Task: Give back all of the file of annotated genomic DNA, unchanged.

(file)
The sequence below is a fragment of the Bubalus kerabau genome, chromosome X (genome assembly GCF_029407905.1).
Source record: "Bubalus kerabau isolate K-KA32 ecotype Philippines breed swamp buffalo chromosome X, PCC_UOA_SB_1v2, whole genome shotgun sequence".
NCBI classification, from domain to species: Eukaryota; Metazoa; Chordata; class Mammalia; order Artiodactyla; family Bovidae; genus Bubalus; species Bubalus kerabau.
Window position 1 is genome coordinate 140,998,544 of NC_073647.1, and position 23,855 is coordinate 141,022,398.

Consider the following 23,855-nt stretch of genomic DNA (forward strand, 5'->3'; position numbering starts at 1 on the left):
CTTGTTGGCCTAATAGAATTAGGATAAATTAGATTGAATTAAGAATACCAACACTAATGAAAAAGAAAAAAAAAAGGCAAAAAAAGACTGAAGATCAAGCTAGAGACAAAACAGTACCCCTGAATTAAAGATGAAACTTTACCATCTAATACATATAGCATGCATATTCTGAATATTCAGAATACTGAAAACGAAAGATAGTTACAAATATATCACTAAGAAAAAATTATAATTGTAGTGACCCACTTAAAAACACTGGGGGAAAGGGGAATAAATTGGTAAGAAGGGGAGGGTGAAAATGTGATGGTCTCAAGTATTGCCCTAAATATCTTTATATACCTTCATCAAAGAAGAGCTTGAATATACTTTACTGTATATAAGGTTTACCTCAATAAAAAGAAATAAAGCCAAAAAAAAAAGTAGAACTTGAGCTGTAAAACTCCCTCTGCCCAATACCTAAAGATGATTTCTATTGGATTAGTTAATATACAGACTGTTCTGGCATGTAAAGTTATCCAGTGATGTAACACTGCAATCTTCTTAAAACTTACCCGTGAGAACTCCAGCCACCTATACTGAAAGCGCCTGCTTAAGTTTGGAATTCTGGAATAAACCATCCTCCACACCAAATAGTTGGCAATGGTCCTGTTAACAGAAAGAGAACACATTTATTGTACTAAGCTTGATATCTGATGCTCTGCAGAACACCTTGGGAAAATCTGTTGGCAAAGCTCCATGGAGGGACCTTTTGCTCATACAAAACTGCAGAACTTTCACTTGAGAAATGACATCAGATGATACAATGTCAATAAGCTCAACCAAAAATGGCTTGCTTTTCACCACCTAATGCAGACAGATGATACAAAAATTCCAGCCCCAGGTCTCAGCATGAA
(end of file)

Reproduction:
The sequence below is a fragment of the Bubalus kerabau genome, chromosome X (genome assembly GCF_029407905.1).
Source record: "Bubalus kerabau isolate K-KA32 ecotype Philippines breed swamp buffalo chromosome X, PCC_UOA_SB_1v2, whole genome shotgun sequence".
NCBI classification, from domain to species: Eukaryota; Metazoa; Chordata; class Mammalia; order Artiodactyla; family Bovidae; genus Bubalus; species Bubalus kerabau.
Window position 1 is genome coordinate 140,998,544 of NC_073647.1, and position 23,855 is coordinate 141,022,398.

Consider the following 23,855-nt stretch of genomic DNA (forward strand, 5'->3'; position numbering starts at 1 on the left):
CTTGTTGGCCTAATAGAATTAGGATAAATTAGATTGAATTAAGAATACCAACACTAATGAAAAAGAAAAAAAAAAGGCAAAAAAAGACTGAAGATCAAGCTAGAGACAAAACAGTACCCCTGAATTAAAGATGAAACTTTACCATCTAATACATATAGCATGCATATTCTGAATATTCAGAATACTGAAAACGAAAGATAGTTACAAATATATCACTAAGAAAAAATTATAATTGTAGTGACCCACTTAAAAACACTGGGGGAAAGGGGAATAAATTGGTAAGAAGGGGAGGGTGAAAATGTGATGGTCTCAAGTATTGCCCTAAATATCTTTATATACCTTCATCAAAGAAGAGCTTGAATATACTTTACTGTATATAAGGTTTACCTCAATAAAAAGAAATAAAGCCAAAAAAAAAAGTAGAACTTGAGCTGTAAAACTCCCTCTGCCCAATACCTAAAGATGATTTCTATTGGATTAGTTAATATACAGACTGTTCTGGCATGTAAAGTTATCCAGTGATGTAACACTGCAATCTTCTTAAAACTTACCCGTGAGAACTCCAGCCACCTATACTGAAAGCGCCTGCTTAAGTTTGGAATTCTGGAATAAACCATCCTCCACACCAAATAGTTGGCAATGGTCCTGTTAACAGAAAGAGAACACATTTATTGTACTAAGCTTGATATCTGATGCTCTGCAGAACACCTTGGGAAAATCTGTTGGCAAAGCTCCATGGAGGGACCTTTTGCTCATACAAAACTGCAGAACTTTCACTTGAGAAATGACATCAGATGATACAATGTCAATAAGCTCAACCAAAAATGGCTTGCTTTTCACCACCTAATGCAGACAGATGATACAAAAATTCCAGCCCCAGGTCTCAGCATGAA